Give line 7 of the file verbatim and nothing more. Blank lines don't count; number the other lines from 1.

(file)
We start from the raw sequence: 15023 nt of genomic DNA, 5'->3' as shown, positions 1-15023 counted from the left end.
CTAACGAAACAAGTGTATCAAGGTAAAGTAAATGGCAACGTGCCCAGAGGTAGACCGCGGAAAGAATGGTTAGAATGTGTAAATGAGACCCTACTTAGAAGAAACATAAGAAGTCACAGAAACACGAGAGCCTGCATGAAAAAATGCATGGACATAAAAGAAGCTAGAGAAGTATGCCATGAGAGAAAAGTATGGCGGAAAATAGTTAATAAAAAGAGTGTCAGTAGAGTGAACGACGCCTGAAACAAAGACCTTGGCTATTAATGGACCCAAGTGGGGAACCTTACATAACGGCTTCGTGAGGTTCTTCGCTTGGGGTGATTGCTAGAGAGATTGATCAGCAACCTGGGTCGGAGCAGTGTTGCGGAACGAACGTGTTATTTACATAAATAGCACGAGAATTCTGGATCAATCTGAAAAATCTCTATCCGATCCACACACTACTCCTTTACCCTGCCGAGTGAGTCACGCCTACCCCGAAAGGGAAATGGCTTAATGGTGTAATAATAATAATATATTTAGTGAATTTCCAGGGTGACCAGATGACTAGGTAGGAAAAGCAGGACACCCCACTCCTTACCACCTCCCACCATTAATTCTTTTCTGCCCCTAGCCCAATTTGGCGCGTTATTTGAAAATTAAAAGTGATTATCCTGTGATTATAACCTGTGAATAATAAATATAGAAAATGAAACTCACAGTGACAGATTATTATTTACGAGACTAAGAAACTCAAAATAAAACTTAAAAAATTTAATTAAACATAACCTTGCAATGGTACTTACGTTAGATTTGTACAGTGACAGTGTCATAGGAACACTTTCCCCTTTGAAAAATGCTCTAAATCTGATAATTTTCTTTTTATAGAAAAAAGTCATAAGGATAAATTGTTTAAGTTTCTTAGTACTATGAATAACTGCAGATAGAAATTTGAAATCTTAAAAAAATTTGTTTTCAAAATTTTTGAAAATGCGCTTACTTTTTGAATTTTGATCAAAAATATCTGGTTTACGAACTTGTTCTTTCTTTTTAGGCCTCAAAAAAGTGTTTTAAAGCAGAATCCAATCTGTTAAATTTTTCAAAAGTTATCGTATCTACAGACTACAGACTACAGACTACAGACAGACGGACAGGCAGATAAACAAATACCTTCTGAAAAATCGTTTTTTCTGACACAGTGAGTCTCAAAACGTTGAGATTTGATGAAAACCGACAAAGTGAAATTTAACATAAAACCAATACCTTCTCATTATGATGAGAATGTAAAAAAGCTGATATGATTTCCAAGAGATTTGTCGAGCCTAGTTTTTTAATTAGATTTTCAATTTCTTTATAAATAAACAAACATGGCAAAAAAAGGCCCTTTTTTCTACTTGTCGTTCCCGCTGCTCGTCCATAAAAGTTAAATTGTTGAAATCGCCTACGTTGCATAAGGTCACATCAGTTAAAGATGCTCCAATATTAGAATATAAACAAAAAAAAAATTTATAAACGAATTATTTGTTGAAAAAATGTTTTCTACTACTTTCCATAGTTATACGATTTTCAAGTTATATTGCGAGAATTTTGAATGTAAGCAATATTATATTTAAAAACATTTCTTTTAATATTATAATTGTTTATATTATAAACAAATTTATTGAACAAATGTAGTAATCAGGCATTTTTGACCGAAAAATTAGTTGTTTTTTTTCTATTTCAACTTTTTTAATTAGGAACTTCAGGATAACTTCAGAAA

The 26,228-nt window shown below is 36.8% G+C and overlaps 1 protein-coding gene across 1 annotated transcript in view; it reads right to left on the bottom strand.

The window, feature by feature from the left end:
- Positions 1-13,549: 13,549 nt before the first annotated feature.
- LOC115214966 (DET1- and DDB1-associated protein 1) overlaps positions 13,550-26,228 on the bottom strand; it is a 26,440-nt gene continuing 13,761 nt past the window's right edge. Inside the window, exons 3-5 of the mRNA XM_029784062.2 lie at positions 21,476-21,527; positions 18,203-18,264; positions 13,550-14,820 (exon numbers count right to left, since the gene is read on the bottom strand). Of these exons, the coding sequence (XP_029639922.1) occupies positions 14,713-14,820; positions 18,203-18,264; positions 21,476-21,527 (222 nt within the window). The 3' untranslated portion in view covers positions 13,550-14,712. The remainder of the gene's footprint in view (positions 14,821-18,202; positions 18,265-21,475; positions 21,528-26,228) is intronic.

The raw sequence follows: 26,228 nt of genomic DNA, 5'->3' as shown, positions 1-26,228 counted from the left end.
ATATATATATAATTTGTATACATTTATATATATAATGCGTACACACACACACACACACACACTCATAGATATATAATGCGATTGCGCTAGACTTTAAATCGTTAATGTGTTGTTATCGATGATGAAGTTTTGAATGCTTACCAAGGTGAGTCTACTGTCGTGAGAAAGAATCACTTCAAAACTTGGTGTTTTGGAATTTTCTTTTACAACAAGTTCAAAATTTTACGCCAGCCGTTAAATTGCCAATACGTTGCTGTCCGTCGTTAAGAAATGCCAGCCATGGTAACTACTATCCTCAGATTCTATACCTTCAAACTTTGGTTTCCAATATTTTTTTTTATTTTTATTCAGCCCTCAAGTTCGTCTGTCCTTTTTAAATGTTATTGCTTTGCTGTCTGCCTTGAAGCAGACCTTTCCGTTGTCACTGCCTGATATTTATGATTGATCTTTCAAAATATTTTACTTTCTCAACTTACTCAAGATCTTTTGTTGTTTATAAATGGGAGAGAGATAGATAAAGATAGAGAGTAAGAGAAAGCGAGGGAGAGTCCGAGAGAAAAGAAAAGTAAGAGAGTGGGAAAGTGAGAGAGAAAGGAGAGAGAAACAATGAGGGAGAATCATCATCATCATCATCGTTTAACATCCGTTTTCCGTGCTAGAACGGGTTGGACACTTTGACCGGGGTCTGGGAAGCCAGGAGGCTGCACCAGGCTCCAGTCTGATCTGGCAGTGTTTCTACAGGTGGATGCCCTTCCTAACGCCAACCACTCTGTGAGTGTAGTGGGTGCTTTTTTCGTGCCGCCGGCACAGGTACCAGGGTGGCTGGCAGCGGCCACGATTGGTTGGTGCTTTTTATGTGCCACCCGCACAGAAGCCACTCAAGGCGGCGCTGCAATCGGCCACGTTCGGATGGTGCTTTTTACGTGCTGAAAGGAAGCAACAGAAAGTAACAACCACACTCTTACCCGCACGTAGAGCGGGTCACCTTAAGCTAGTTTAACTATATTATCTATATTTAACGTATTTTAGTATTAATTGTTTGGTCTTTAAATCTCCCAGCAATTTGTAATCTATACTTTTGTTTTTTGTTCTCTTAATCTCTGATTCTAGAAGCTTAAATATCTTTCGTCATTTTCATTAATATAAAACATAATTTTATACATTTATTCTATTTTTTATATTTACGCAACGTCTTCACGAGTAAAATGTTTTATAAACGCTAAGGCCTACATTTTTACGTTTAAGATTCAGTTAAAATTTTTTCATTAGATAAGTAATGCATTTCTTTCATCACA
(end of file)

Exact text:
The raw sequence follows: 26,228 nt of genomic DNA, 5'->3' as shown, positions 1-26,228 counted from the left end.